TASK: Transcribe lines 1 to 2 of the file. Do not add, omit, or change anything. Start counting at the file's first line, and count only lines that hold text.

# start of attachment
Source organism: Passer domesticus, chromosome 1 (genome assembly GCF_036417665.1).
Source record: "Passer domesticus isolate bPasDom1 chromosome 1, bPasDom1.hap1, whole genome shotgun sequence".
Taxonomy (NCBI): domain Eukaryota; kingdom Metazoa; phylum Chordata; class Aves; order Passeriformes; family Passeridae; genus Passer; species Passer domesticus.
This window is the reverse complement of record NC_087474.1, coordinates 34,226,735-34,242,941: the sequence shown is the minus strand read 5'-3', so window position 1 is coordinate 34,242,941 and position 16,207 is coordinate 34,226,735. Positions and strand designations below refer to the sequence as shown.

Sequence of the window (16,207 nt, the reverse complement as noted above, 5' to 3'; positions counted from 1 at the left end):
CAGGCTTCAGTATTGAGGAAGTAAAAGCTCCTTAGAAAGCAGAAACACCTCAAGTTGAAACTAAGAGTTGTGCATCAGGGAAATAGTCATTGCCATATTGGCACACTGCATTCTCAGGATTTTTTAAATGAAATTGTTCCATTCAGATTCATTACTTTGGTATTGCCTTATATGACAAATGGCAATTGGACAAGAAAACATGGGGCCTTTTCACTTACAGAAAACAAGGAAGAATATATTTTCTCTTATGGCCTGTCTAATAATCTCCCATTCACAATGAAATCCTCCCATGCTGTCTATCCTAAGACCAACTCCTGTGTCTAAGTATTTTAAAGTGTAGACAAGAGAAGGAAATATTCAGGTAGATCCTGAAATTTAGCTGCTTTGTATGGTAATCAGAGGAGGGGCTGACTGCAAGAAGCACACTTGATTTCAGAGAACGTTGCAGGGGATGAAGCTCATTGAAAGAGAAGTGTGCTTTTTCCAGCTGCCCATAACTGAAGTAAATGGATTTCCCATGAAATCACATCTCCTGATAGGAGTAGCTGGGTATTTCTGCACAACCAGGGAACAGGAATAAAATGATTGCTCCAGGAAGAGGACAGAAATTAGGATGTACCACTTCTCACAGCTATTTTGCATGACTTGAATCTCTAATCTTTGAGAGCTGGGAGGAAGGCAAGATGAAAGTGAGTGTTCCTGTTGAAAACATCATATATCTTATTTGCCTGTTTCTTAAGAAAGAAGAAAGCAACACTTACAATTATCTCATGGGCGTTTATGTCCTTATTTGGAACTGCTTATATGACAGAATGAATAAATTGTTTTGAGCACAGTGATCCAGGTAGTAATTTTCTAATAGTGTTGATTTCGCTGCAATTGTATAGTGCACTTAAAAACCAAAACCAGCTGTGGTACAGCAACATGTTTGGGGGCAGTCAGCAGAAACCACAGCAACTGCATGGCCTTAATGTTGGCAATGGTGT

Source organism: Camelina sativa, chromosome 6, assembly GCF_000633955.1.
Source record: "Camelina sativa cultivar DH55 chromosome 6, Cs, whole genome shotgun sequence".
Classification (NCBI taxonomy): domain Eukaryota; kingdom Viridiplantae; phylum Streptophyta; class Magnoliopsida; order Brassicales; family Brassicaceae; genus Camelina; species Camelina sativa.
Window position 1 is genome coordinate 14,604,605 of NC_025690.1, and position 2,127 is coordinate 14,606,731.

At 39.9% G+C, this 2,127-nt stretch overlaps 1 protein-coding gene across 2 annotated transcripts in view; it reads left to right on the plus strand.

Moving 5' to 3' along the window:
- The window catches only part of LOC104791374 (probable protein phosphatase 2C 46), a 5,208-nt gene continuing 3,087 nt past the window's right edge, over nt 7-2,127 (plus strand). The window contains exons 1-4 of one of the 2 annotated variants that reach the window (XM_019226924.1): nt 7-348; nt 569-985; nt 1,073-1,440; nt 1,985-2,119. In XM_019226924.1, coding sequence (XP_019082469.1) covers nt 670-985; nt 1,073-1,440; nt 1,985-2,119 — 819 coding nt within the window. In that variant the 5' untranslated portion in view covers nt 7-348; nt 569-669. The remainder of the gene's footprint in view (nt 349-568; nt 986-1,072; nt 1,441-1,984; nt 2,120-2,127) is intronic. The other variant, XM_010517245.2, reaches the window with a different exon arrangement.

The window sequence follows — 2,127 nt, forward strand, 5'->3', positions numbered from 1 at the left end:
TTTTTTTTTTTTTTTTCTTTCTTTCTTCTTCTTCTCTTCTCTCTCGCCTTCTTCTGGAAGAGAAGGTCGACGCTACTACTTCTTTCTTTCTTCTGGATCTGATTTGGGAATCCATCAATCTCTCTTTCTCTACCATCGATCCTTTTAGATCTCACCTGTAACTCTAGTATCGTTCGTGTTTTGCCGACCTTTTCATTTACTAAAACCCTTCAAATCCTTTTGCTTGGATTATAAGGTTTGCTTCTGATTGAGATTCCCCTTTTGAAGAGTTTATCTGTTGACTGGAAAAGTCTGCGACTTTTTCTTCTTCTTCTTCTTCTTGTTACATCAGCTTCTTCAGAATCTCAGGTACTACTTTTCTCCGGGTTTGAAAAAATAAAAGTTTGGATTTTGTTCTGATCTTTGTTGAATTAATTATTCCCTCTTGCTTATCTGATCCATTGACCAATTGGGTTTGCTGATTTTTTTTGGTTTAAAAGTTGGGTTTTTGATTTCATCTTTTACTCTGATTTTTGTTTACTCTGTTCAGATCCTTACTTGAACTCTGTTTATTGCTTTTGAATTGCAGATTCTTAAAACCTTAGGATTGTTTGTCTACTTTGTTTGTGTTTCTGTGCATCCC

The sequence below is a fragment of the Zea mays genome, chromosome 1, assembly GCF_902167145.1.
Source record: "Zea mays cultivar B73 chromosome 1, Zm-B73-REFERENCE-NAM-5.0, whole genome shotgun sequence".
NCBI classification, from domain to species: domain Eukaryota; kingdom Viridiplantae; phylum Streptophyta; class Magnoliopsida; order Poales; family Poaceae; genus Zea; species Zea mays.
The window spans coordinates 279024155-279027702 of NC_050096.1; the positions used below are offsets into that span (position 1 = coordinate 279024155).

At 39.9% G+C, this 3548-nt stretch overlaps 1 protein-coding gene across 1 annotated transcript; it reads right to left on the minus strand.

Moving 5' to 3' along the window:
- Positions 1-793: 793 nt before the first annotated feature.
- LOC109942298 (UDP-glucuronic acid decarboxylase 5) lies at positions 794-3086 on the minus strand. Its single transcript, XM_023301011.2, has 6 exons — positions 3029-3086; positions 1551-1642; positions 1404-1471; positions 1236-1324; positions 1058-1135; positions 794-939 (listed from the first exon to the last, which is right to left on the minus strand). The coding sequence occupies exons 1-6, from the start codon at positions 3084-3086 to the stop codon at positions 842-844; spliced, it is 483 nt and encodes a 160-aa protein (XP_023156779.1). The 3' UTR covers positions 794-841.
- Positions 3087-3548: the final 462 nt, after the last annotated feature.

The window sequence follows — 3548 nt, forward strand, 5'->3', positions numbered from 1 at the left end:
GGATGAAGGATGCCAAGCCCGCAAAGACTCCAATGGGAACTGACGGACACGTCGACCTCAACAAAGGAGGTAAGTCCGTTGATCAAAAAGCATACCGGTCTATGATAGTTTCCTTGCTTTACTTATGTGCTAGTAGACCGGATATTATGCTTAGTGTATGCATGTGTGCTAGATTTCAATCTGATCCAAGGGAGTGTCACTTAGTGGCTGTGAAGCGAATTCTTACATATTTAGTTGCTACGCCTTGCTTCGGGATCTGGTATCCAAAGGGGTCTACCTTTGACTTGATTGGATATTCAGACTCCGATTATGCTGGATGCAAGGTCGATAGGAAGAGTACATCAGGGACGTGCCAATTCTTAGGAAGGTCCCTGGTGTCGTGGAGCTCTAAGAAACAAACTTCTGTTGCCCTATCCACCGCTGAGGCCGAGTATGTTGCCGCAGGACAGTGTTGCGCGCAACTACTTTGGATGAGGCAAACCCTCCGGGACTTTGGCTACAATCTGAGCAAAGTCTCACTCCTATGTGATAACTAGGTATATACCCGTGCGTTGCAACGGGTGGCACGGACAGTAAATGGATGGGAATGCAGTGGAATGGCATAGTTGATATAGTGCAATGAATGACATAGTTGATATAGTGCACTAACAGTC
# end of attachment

Source organism: Passer domesticus, chromosome 1 (genome assembly GCF_036417665.1).
Source record: "Passer domesticus isolate bPasDom1 chromosome 1, bPasDom1.hap1, whole genome shotgun sequence".